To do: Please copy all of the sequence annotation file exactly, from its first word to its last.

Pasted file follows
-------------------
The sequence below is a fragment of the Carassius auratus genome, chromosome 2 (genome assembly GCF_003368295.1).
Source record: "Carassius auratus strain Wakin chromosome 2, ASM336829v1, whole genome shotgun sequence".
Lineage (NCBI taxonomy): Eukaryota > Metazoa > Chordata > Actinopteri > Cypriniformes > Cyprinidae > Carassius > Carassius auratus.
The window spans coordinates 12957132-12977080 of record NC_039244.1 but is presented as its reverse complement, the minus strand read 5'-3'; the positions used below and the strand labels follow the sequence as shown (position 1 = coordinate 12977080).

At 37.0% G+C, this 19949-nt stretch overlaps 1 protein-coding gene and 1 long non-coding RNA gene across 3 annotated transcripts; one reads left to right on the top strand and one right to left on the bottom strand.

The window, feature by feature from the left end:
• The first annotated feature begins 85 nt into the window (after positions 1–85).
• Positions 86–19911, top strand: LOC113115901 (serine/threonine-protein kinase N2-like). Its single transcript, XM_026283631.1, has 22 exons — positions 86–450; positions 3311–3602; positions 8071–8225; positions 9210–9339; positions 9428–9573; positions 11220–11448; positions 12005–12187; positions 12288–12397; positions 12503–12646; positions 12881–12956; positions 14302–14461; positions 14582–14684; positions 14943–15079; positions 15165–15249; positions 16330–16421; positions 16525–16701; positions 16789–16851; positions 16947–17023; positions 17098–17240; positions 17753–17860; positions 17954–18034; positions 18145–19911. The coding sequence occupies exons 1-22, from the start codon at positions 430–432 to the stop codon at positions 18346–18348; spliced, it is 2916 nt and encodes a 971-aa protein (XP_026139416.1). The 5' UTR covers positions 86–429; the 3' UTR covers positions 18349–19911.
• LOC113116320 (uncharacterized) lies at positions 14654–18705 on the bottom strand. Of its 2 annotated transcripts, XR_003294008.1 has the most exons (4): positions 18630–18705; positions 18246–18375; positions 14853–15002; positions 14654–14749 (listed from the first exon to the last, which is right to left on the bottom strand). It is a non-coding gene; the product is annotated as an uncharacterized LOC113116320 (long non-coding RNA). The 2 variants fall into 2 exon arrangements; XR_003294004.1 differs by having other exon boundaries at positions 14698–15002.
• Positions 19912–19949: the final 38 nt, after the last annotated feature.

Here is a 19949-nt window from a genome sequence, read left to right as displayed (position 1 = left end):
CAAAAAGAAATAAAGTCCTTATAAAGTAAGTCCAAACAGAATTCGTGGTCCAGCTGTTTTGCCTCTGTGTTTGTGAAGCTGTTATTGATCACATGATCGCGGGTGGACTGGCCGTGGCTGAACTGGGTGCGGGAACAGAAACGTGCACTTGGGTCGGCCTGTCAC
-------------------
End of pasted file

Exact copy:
The sequence below is a fragment of the Carassius auratus genome, chromosome 2 (genome assembly GCF_003368295.1).
Source record: "Carassius auratus strain Wakin chromosome 2, ASM336829v1, whole genome shotgun sequence".
Lineage (NCBI taxonomy): Eukaryota > Metazoa > Chordata > Actinopteri > Cypriniformes > Cyprinidae > Carassius > Carassius auratus.
The window spans coordinates 12957132-12977080 of record NC_039244.1 but is presented as its reverse complement, the minus strand read 5'-3'; the positions used below and the strand labels follow the sequence as shown (position 1 = coordinate 12977080).

At 37.0% G+C, this 19949-nt stretch overlaps 1 protein-coding gene and 1 long non-coding RNA gene across 3 annotated transcripts; one reads left to right on the top strand and one right to left on the bottom strand.

The window, feature by feature from the left end:
• The first annotated feature begins 85 nt into the window (after positions 1–85).
• Positions 86–19911, top strand: LOC113115901 (serine/threonine-protein kinase N2-like). Its single transcript, XM_026283631.1, has 22 exons — positions 86–450; positions 3311–3602; positions 8071–8225; positions 9210–9339; positions 9428–9573; positions 11220–11448; positions 12005–12187; positions 12288–12397; positions 12503–12646; positions 12881–12956; positions 14302–14461; positions 14582–14684; positions 14943–15079; positions 15165–15249; positions 16330–16421; positions 16525–16701; positions 16789–16851; positions 16947–17023; positions 17098–17240; positions 17753–17860; positions 17954–18034; positions 18145–19911. The coding sequence occupies exons 1-22, from the start codon at positions 430–432 to the stop codon at positions 18346–18348; spliced, it is 2916 nt and encodes a 971-aa protein (XP_026139416.1). The 5' UTR covers positions 86–429; the 3' UTR covers positions 18349–19911.
• LOC113116320 (uncharacterized) lies at positions 14654–18705 on the bottom strand. Of its 2 annotated transcripts, XR_003294008.1 has the most exons (4): positions 18630–18705; positions 18246–18375; positions 14853–15002; positions 14654–14749 (listed from the first exon to the last, which is right to left on the bottom strand). It is a non-coding gene; the product is annotated as an uncharacterized LOC113116320 (long non-coding RNA). The 2 variants fall into 2 exon arrangements; XR_003294004.1 differs by having other exon boundaries at positions 14698–15002.
• Positions 19912–19949: the final 38 nt, after the last annotated feature.

Here is a 19949-nt window from a genome sequence, read left to right as displayed (position 1 = left end):
CAAAAAGAAATAAAGTCCTTATAAAGTAAGTCCAAACAGAATTCGTGGTCCAGCTGTTTTGCCTCTGTGTTTGTGAAGCTGTTATTGATCACATGATCGCGGGTGGACTGGCCGTGGCTGAACTGGGTGCGGGAACAGAAACGTGCACTTGGGTCGGCCTGTCAC